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The analysed cash book and nominal ledger
Published on May 29, 2017 11 min
Other Talks in the Series: Accounting Records and Accounts
Hello, this is Huw Morgan from the Alliance Manchester Business School. This is the third talk in a series of lectures on Accounting Records.
In this lecture, we will be looking at how the multi-column cashbook assists in recording the dual entries of the accounting equation into the nominal ledger, which forms the basis of the financial statements.
In the previous session, we saw how a small cash-based business like Shaun's can maintain basic accounting records using a single entry cashbook. Simple controls can ensure accuracy by reconciling the closing cash position, or bank balance. The accounting equation can be used to generate a statement of financial position every time there is a movement in cash. Although it's a rather laborious method and there is the risk that some transactions not involving cash could be overlooked.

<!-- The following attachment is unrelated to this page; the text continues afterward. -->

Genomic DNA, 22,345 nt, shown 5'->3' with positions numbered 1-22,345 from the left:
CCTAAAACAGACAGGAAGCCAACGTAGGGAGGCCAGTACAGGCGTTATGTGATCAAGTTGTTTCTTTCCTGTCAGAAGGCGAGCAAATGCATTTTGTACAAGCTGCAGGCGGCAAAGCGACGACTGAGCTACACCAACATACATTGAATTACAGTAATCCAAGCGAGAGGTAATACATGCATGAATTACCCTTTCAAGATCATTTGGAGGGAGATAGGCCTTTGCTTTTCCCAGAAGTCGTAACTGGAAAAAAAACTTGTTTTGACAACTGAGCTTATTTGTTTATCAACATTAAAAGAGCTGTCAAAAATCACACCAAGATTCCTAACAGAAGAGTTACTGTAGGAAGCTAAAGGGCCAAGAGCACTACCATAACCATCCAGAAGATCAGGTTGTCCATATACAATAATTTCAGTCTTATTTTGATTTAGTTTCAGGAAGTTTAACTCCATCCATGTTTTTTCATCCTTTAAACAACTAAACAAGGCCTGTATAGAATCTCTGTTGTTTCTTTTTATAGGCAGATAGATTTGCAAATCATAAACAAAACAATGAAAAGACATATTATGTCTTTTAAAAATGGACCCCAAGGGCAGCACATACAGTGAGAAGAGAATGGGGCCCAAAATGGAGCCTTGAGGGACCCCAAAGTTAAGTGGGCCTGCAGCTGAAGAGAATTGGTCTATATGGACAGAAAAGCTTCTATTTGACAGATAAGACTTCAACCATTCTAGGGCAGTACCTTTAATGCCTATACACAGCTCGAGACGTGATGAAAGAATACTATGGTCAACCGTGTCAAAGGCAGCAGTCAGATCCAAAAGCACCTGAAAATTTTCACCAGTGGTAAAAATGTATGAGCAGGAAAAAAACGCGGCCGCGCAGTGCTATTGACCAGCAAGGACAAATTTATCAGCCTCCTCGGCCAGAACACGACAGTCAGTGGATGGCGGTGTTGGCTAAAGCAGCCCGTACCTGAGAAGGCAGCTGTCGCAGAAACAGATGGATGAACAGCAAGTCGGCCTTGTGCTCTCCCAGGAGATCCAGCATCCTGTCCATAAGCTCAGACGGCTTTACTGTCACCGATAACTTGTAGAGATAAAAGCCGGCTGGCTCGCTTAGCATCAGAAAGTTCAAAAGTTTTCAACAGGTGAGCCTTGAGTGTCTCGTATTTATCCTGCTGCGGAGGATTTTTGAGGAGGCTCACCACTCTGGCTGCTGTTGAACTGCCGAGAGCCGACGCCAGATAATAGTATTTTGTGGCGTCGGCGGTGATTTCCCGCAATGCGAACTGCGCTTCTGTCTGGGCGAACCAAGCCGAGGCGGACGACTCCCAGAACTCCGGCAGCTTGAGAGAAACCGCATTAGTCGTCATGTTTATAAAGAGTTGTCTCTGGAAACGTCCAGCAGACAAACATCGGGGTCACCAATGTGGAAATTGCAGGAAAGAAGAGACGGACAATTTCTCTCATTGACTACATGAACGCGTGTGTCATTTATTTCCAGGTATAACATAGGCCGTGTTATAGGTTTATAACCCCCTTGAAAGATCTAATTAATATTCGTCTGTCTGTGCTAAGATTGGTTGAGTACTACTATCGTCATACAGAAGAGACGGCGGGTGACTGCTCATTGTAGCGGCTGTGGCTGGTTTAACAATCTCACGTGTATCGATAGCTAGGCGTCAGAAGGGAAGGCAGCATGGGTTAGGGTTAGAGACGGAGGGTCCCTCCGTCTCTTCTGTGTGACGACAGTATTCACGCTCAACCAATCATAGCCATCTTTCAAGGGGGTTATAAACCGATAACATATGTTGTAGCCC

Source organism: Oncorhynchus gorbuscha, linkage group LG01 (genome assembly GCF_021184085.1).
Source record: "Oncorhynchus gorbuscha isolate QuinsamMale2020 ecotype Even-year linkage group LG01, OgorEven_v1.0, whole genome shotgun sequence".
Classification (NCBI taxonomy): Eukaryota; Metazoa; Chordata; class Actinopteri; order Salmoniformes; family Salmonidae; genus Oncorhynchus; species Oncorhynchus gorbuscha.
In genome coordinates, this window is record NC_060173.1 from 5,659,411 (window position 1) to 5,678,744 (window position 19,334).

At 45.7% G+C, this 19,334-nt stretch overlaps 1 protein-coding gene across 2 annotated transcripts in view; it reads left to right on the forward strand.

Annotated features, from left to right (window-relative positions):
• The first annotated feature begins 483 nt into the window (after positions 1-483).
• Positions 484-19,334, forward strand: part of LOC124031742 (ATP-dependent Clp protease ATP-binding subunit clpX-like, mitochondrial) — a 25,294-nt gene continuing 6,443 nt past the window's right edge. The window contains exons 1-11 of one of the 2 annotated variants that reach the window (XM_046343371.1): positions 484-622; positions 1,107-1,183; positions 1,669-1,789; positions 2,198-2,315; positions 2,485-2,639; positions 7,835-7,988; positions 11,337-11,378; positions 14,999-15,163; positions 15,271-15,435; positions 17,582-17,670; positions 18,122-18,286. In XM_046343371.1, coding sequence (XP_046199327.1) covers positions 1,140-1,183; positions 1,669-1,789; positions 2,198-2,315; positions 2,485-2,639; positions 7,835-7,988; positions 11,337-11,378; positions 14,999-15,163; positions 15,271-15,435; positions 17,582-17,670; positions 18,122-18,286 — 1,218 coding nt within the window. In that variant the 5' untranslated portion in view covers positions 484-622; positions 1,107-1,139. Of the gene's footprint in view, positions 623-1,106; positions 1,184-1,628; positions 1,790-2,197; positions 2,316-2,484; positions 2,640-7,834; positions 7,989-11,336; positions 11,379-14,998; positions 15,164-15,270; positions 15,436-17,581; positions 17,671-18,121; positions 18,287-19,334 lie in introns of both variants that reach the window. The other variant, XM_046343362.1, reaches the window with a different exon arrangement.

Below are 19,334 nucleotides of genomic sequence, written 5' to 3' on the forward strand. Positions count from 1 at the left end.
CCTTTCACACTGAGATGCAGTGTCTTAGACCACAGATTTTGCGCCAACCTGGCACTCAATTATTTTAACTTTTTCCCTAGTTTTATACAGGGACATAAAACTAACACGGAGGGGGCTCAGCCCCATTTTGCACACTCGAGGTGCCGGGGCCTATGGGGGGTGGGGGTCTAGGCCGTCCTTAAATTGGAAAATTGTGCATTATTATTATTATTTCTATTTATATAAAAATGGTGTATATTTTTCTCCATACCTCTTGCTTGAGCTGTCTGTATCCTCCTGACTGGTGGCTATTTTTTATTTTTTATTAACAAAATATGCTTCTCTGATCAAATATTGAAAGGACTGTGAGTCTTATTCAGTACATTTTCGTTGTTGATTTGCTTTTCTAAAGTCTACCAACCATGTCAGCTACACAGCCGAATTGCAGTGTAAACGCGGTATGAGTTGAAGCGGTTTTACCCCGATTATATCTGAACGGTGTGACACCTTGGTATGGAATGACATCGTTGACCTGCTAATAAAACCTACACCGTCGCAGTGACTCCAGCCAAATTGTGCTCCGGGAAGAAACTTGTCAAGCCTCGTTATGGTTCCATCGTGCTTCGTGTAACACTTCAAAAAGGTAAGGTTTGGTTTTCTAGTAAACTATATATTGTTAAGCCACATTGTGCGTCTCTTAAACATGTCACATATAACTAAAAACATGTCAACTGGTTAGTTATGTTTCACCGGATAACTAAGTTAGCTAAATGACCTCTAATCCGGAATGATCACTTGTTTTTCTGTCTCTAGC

Any increase in cash must result in a change in another element of the financial statements. When cash is introduced by Shaun (the owner), this will result in a claim by the owner under equity. When cash is provided by Jim, then there is an obligation on the business to pay this back. When cash is received from trading and customers, the sales should hopefully result in profit once expenses incurred in generating these sales are also accounted for. However, we discovered a weakness in basing our financial statements purely on the cashbook. Whilst all cash-based transactions will be recorded, other non-cash transactions may be overlooked. For example, Shaun introduced a van worth £3,000 into the business, which should be recorded as an asset with a corresponding increase in equity. So a second book of prime entry, the "journal" ensures that such non-cash items and accounting adjustments are initially recorded.